First Trip of the Year to Bearbones Mountain

I was able to get close to some beautiful cliff paintbrush (Castilleja rupicola) on my way up the north side of the summit. Most of the other plants I saw were out of reach.

I recently heard from Chad Sageser that he had cleared the roads (2127 and 5850) to Bearbones Mountain of fallen trees. What a hero! With all the interesting early plants on this old lookout site, I decided to head up there as soon as possible. On May 31, I drove up there by myself. I’d missed the earliest flowers—only a couple of glacier lilies (Erythronium grandiflorum) were still blooming—but the rest of the flowers were beautiful, and there was more spring phacelia (Phacelia verna) than I’d ever seen before. I was a bit tired, so I didn’t make it as far down the side ridge as I usually go. I also wanted to save a little energy for a quick but steep trip up to the top of Big Pine Opening (the big open slope along Road 21 at the intersection of Rd 2135) at the end of the day. This is the lowest site of purple milkweed (Asclepias cordifolia) we know of in the Middle Fork district, so I wanted to see how far along the bloom was. Here are some highlights.

Looking to the northeast from the summit, you can see the snowy Three Sisters in the distance. You can also see the extensive damage of the 2022 Cedar Creek Fire, which burned from Waldo Lake all the way to west of Blair Lake. The nearby ridge I named Bearscat Ridge, but I haven’t been back up there since 2007.

Looking west, there’s a good view of nearby Bohemia Mountain (left) and Fairview Peak (right). This area burned last year in the Bohemia Fire, which started in late August. Thankfully, we had an early rain at the end of August, or this might have burned more extensively.

With high, thin cirrus clouds, it was the perfect day for some interesting atmospheric phenomena. I mistakenly climbed up the steep north side of the summit slope from farther down than usual. I won’t try that again! But I got this cool view of a colorful halo around the sun. Later there was even a partial second halo.

The death camas (Toxicoscordion venenosum) was just coming into bloom on the side ridge among Menzies’ larkspur (Delphinium menziesii), rosy plectritis (Plectritis congesta), spring phacelia, and Olympic onion (Allium crenulatum).

I didn’t see as many insects as I’d hoped, but this bee was enjoying Sierra sanicle (Sanicula graveolens).

Smallflower woodland star (Lithophragma parviflorum) and large-flowered Blue-eyed Mary (Collinsia grandiflora) were abundant in this section of meadow along the south side of the side ridge.

I hesitated to post this photo as it is rather gruesome, but I was fascinated that these three checkerspot butterflies were so enthusiastically feeding from a deer carcass at Big Pine Opening. I would have been less surprised to see anglewings or some other species that are commonly seen on scat, but there must have been some great minerals to be had from this poor deer. I wondered if the deer had been hit by a car and just managed to crawl off the road a bit before dying. Nature carries on, but it still makes me really sad.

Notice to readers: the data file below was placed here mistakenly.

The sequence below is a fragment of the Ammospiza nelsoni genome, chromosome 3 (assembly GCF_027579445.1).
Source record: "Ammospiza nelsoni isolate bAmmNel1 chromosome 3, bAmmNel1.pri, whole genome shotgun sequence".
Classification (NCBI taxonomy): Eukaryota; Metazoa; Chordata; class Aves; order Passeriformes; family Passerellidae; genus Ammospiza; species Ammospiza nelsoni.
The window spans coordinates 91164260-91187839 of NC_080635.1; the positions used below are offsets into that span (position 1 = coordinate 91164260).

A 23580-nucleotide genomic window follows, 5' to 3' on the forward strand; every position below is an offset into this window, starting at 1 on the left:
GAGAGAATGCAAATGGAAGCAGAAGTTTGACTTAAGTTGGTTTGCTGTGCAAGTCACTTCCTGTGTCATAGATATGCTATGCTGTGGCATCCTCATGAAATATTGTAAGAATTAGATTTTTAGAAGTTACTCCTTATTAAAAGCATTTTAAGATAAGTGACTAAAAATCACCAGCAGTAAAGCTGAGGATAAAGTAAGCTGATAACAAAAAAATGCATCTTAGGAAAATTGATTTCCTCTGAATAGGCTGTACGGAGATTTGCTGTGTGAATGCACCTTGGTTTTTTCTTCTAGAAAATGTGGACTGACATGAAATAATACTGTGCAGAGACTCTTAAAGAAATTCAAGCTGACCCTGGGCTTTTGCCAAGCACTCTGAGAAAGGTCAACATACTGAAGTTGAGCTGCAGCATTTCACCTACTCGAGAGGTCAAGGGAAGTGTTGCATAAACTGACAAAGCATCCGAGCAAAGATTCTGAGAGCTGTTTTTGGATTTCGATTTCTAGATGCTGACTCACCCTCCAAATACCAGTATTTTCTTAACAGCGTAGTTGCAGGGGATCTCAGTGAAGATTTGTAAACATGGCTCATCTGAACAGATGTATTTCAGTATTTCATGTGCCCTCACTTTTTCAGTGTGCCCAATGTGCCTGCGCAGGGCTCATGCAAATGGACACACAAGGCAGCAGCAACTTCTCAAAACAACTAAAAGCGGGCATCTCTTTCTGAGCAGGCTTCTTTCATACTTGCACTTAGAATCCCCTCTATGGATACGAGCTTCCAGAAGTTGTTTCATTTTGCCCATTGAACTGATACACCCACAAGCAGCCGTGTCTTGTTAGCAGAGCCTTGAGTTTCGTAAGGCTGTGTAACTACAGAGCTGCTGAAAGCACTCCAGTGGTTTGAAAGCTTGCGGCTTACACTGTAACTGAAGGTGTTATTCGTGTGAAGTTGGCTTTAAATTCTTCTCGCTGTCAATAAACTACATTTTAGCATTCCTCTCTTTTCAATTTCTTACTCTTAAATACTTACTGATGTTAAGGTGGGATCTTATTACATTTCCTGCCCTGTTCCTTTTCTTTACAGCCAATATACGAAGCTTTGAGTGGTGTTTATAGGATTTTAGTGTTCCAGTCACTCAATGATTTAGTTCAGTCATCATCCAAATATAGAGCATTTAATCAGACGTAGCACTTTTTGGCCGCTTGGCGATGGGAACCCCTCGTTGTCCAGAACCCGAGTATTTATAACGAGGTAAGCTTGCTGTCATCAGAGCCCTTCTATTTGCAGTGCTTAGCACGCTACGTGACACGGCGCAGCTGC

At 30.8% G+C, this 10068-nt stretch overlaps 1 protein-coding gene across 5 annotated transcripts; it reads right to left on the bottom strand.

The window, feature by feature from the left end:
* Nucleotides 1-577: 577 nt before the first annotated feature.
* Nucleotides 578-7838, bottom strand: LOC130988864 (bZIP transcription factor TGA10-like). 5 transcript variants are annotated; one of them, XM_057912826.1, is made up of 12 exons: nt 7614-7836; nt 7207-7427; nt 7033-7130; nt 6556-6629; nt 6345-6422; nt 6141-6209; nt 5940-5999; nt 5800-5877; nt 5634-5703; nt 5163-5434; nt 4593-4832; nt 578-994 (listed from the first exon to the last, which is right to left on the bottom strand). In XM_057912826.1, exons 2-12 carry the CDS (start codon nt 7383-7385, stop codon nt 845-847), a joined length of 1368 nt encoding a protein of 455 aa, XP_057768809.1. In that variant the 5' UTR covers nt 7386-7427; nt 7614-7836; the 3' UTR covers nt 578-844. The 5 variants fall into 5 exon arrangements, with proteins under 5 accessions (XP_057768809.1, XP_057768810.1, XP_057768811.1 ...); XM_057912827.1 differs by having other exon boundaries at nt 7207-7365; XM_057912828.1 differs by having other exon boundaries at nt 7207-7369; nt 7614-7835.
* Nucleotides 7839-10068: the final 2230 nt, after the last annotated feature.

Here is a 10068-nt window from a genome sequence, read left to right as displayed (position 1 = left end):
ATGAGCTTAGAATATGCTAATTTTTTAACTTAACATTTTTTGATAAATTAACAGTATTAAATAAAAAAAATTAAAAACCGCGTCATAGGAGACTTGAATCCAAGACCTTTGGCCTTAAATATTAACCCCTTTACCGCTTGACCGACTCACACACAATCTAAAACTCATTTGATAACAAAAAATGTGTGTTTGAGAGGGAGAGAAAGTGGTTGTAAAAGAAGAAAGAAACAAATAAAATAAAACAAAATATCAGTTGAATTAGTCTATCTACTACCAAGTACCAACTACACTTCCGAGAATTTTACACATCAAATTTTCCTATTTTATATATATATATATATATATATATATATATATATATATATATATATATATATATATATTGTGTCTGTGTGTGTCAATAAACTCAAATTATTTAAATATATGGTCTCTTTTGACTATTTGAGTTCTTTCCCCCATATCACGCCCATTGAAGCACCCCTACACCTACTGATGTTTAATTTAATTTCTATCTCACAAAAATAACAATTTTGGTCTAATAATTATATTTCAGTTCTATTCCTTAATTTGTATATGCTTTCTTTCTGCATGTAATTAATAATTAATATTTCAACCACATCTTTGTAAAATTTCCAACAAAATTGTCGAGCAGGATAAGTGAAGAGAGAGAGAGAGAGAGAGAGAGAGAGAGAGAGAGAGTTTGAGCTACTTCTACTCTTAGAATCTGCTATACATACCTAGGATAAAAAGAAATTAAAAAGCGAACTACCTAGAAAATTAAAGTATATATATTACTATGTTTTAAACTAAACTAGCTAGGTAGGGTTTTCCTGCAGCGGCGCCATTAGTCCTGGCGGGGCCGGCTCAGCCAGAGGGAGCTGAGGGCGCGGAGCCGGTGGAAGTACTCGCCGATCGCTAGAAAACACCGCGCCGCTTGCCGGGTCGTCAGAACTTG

Typical purple milkweed has glaucous leaves and wine-colored flowers. The milkweed was just starting to bloom up on Big Pine Opening.

One of the things I wanted to check on in the milkweed patch at Big Pine Opening was the weird plant I discovered in 2019 (see Three Trips in a Row to Rigdon). It has gotten larger, but it is still a brighter shade of green than the normal purple milkweed. I was surprised and excited to see that it was blooming for the first time, but something was very odd about the flowers!

Here’s a close up of the abnormal inflorescence of the unusual plant. I picked a single flower from a normal plant for comparison. Milkweeds have an unusual flower structure. In addition to a calyx and corolla, there’s a corona consisting of 5 petal-like structures call hoods. In the center, the stamens and styles are fused together into what is called the gynostegium. I checked the reproductive parts of a weird flower under the microscope, and it was indeed a milkweed although the corona was certainly reduced. The back of the normal flower shows an small, inconspicuous, dark purple calyx. The petals are purple, and the corona starts out white and turns purple. I think what is going on with the unusual flowers is that the large green outer structures are actually the calyx. The corolla lobes are still purple but much smaller than normal. Peeking into the still opening corolla, I could see the gynostegium and a very small corona. How bizarre!

2 Responses to “First Trip of the Year to Bearbones Mountain”

  • Sharon Reynolds:

    Thanks for your posts Tanya, always interesting and beautiful photos. We appreciate you!

  • I absolutely adore your blog! I’m so grateful for the wealth of information you share. I’m lucky enough to visit Oakridge annually, and I always use your blogs to help guide my explorative adventures. Thank you!

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